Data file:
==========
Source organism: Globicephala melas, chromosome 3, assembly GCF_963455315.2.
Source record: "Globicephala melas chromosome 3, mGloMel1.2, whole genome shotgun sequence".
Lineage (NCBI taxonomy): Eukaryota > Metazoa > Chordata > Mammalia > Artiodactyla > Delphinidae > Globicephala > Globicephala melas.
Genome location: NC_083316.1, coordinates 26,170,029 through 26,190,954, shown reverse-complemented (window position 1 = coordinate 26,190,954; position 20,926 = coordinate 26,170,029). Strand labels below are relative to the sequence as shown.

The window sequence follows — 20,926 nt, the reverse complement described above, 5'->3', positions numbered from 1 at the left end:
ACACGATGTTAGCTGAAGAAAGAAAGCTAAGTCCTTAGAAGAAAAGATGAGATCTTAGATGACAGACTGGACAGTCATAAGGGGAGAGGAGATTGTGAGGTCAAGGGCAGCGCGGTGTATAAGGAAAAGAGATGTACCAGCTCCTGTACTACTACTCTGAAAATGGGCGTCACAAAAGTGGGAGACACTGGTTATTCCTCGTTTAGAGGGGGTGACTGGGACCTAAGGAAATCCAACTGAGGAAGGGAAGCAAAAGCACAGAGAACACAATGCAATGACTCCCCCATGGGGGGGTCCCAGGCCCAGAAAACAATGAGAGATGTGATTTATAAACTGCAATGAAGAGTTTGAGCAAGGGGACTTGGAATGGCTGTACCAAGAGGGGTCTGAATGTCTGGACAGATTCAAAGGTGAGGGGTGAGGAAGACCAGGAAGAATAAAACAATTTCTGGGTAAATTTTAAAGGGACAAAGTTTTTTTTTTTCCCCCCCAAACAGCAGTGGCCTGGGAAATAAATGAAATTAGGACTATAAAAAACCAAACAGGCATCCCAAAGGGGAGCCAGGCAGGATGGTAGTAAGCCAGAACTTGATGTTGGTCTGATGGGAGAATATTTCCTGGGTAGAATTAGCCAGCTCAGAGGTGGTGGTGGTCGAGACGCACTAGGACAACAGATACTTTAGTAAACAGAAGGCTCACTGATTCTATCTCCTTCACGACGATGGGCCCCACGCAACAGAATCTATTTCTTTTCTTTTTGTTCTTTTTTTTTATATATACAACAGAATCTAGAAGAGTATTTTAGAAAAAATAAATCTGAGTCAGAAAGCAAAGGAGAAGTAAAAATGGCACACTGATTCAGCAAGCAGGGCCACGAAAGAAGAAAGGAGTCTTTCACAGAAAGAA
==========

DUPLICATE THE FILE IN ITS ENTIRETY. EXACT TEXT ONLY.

Source organism: Globicephala melas, chromosome 3, assembly GCF_963455315.2.
Source record: "Globicephala melas chromosome 3, mGloMel1.2, whole genome shotgun sequence".
Lineage (NCBI taxonomy): Eukaryota > Metazoa > Chordata > Mammalia > Artiodactyla > Delphinidae > Globicephala > Globicephala melas.
Genome location: NC_083316.1, coordinates 26,170,029 through 26,190,954, shown reverse-complemented (window position 1 = coordinate 26,190,954; position 20,926 = coordinate 26,170,029). Strand labels below are relative to the sequence as shown.

The window sequence follows — 20,926 nt, the reverse complement described above, 5'->3', positions numbered from 1 at the left end:
ACACGATGTTAGCTGAAGAAAGAAAGCTAAGTCCTTAGAAGAAAAGATGAGATCTTAGATGACAGACTGGACAGTCATAAGGGGAGAGGAGATTGTGAGGTCAAGGGCAGCGCGGTGTATAAGGAAAAGAGATGTACCAGCTCCTGTACTACTACTCTGAAAATGGGCGTCACAAAAGTGGGAGACACTGGTTATTCCTCGTTTAGAGGGGGTGACTGGGACCTAAGGAAATCCAACTGAGGAAGGGAAGCAAAAGCACAGAGAACACAATGCAATGACTCCCCCATGGGGGGGTCCCAGGCCCAGAAAACAATGAGAGATGTGATTTATAAACTGCAATGAAGAGTTTGAGCAAGGGGACTTGGAATGGCTGTACCAAGAGGGGTCTGAATGTCTGGACAGATTCAAAGGTGAGGGGTGAGGAAGACCAGGAAGAATAAAACAATTTCTGGGTAAATTTTAAAGGGACAAAGTTTTTTTTTTTCCCCCCCAAACAGCAGTGGCCTGGGAAATAAATGAAATTAGGACTATAAAAAACCAAACAGGCATCCCAAAGGGGAGCCAGGCAGGATGGTAGTAAGCCAGAACTTGATGTTGGTCTGATGGGAGAATATTTCCTGGGTAGAATTAGCCAGCTCAGAGGTGGTGGTGGTCGAGACGCACTAGGACAACAGATACTTTAGTAAACAGAAGGCTCACTGATTCTATCTCCTTCACGACGATGGGCCCCACGCAACAGAATCTATTTCTTTTCTTTTTGTTCTTTTTTTTTATATATACAACAGAATCTAGAAGAGTATTTTAGAAAAAATAAATCTGAGTCAGAAAGCAAAGGAGAAGTAAAAATGGCACACTGATTCAGCAAGCAGGGCCACGAAAGAAGAAAGGAGTCTTTCACAGAAAGAA